From Harford County Government:
David R. Craig, Harford County Executive
February 1, 2011
“There will always be dissident voices heard in the land, expressing opposition without alternatives, finding fault, but never favor, perceiving gloom on every side.”
This is as true today as it was when John Kennedy confronted it fifty years ago.
This was never more so true than during an election year. But, while we confronted many challenges in Harford County in 2010, there was one challenge we wisely avoided – the inability of many in government to work together, and overcome personal and political differences, to achieve positive results for the people we represent. That is why I firmly believe that unlike all but one other county in Maryland and most other counties in our country all of our local officials whether Republican or Democrat were re-elected to continue the work we began years ago.
Council President Boniface and members of the Council, I look forward to serving with you in this unprecedented situation. But before I look forward I would like to recap the successes that were achieved in 2010 and the State of the County as we see it today.
It is often easy to forget past achievements especially when they are so widespread. Much of it is only possible through the leadership of the team of department heads and the talent and dedication they give to the county.
This past February we were hit with two large back-to-back snow storms. The Department of Public Works under the leadership of Bob Cooper and the Division of Highways under the direction of Hudson Myers were instrumental in getting us through it.
Cooperation with Parks and Recreation and Emergency Operations proved efficient and tireless and we owe great appreciation to the men and women, who drove the trucks, repaired the equipment, accepted the phone calls, and dispatched the trucks – for without them a true disaster would have ensued. And, I must especially recognize Linda Rickey who has since retired.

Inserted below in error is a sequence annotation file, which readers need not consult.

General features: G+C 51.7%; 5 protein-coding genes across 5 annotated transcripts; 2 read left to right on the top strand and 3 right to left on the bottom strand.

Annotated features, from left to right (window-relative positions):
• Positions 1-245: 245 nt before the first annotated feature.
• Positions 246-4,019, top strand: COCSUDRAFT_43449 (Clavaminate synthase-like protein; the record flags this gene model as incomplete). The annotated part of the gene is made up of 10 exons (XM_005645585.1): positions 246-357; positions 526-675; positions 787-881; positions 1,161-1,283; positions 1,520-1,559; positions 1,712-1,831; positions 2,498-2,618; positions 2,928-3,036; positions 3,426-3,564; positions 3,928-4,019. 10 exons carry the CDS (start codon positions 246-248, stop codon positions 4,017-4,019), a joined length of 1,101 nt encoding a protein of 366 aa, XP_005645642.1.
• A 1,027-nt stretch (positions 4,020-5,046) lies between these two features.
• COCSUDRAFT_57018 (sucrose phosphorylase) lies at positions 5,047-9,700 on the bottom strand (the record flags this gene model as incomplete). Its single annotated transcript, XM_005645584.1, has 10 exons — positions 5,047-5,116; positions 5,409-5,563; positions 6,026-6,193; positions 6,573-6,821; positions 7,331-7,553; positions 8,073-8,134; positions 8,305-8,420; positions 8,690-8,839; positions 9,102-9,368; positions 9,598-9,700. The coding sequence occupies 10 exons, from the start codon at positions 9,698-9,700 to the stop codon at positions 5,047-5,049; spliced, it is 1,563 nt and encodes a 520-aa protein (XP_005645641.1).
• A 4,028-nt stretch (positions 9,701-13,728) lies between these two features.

DPW also faced, and will continue to face, the challenge of having over $14 million of Highway User Revenue kept by the State, money our tax payers were promised would come to Harford County to maintain our roads and bridges, but which continues to disappear.
The Office of Economic Development under Jim Richardson continues to set the model for the State of Maryland for job creation. Over 20 new defense contractors have relocated in Harford County in the last 18 months with recent ribbon cuttings involving MITRE RAYTHEON and Boeing to mention a few. But OED is not just about BRAC. New commercial and retail business continues to relocate. And, while new housing starts have been down we continue to be in the 2nd best economic and job market in the country.
Denise Carnaggio continues her excellent work as the face of BRAC. Karen Holt is instrumental with the CSSC in our regional approach. And, Wini Roche our leader in marketing and tourism was named State Tourism Leader of the year.
One of our most thrilling successes came from the leadership of a member of the team who choose to retire, John Scotten, our previous treasurer. Our conservative fiscal management in these harsh economic times took us to an historic and unprecedented AAA Bond rating – the opposite direction that many other counties took.